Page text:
Original languageEnglish
Pages (from-to)321-338
Number of pages18
JournalSedimentary Geology
Volume109
Issue number3-4
DOIs
Publication statusPublished - 1997 Jan 1

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petrology
provenance
Paleozoic
sandstone
tectonics
feldspar
titanite
heavy mineral
quartz
clast
volcanic rock
acid
tourmaline
epidote
granodiorite
uplift
aplite
quartzite
rutile
diorite

All Science Journal Classification (ASJC) codes

  • Geology
  • Stratigraphy

Cite this

@article{715e891d77974113a2e81fae8528e056,
title = "Petrology of late Paleozoic-early Mesozoic Pyeongan group sandstones, Gohan area, South Korea and its provenance and tectonic implications",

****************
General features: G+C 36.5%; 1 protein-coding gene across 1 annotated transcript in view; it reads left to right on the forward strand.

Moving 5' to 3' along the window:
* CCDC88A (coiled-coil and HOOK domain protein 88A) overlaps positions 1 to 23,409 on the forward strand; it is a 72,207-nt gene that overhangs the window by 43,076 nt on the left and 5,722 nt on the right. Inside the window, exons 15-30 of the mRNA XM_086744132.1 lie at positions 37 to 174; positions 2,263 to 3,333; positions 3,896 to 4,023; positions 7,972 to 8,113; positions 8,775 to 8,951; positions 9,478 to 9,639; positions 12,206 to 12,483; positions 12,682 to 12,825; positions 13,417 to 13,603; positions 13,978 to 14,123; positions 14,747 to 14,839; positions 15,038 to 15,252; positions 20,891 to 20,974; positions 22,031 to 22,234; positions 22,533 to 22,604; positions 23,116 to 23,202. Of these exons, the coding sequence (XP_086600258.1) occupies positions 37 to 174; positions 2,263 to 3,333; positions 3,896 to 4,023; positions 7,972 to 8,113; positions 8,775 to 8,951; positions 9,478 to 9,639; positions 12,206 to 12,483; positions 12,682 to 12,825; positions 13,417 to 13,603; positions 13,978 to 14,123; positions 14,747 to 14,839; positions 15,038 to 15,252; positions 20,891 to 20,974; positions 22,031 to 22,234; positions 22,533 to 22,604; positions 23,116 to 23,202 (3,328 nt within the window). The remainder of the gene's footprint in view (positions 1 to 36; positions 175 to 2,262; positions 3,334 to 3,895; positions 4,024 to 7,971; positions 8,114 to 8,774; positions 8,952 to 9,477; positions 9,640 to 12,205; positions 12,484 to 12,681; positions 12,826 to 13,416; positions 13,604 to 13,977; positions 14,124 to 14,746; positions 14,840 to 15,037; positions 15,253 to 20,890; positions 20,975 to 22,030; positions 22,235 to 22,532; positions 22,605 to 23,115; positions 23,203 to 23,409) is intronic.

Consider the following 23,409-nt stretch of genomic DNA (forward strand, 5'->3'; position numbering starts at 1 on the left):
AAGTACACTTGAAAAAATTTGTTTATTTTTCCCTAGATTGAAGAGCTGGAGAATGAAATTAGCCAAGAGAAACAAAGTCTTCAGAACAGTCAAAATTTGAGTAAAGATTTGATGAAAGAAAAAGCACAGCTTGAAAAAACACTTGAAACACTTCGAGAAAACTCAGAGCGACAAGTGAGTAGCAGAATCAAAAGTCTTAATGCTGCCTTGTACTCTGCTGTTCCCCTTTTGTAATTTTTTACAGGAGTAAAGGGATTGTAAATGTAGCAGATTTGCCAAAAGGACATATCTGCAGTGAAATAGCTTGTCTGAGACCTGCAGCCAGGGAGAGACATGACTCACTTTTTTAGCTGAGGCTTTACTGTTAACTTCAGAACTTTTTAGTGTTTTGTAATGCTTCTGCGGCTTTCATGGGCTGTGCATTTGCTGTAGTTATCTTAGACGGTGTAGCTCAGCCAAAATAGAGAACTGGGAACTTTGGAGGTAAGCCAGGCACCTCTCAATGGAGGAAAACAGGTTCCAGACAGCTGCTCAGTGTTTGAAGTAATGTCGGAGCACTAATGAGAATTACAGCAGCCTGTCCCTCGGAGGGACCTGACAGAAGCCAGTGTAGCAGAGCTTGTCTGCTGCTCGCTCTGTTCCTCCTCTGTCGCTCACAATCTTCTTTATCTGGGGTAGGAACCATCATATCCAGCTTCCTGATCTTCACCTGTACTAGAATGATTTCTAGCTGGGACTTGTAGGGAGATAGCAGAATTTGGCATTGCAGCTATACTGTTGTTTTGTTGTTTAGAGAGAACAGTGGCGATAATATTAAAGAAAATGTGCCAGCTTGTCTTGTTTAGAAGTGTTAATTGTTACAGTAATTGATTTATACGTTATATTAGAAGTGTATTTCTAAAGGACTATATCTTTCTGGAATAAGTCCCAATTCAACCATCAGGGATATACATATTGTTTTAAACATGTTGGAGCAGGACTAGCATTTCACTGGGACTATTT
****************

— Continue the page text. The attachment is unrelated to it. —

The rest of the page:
abstract = "Carboniferous to Triassic strata of the Pyeongan Group crop out in the Gohan area, northeastern South Korea. These strata consist, in ascending order, of the Hongjeom, Sadong, Gobangsan, and Nogam formations. Sandstones in these formations comprise three distinct framework-mineral suites. Suite 1 sandstones (Hongjeom Formation through the Middle Member of Gobangsan Formation) are quartz and quartzose arenites/wackes that contain abundant quartz, little or no feldspar, and few acid volcanic clasts. Heavy minerals are mainly tourmaline, rutile, and zircon. Suite 2 sandstones (Upper Member of Gobangsan Formation) are lithic arenites/wackes characterized by moderate quartz content, low amounts of feldspar, and moderate to abundant volcanic clasts. Sphene is the predominant heavy mineral. Suite 3 sandstones (Nogam Formation) are feldspathic arenites/wackes distinguished by low quartz content, moderate to abundant feldspar, and low amounts of acid volcanic clasts. The heavy-mineral assemblage of the Nogam Formation is characterized particularly by epidote and sphene. Feldspar-poor Suite 1 sandstones were derived from a source terrain rich in quartzite and quartzose sandstone. Abundant quartz and stable heavy minerals were supplied initially during Late Carboniferous time to a shallow-marine shelf, which changed gradually near the end of Carboniferous time to a nonmarine, paralic platform setting. Electron probe microanalysis shows that Suite 1 tourmaline was derived originally from Li-poor granitoids, pegmatites, and Ca-poor aplite and metapsammite. Petrographic evidence demonstrates that the scarcity of feldspars in Suite 1 sandstones is not the result of diagenetic intrastratal solution. Major changes in mineralogy from Suite 1 into Suite 2 and Suite 3 sandstones indicate changes in provenance. Suite 2 sandstones were derived from diorite, granodiorite, acid volcanic rocks, and possibly some metamorphic rocks, which furnished feldspars and sphene. The appearance of feldspars and volcanic rock fragments in these sandstones reflects orogenic changes and uplift resulting from incipient collision of the Asian mainland and the Honshu Block of southwest Japan. Compositionally immature Suite 3 sandstones were derived mainly from granite, granodiorite and granitic gneiss, indicating continuing uplift. These source rocks provided quartz, K-feldspar, plagioclase, epidote, and sphene. Acid volcanic rocks supplied minor amounts of rock fragments.",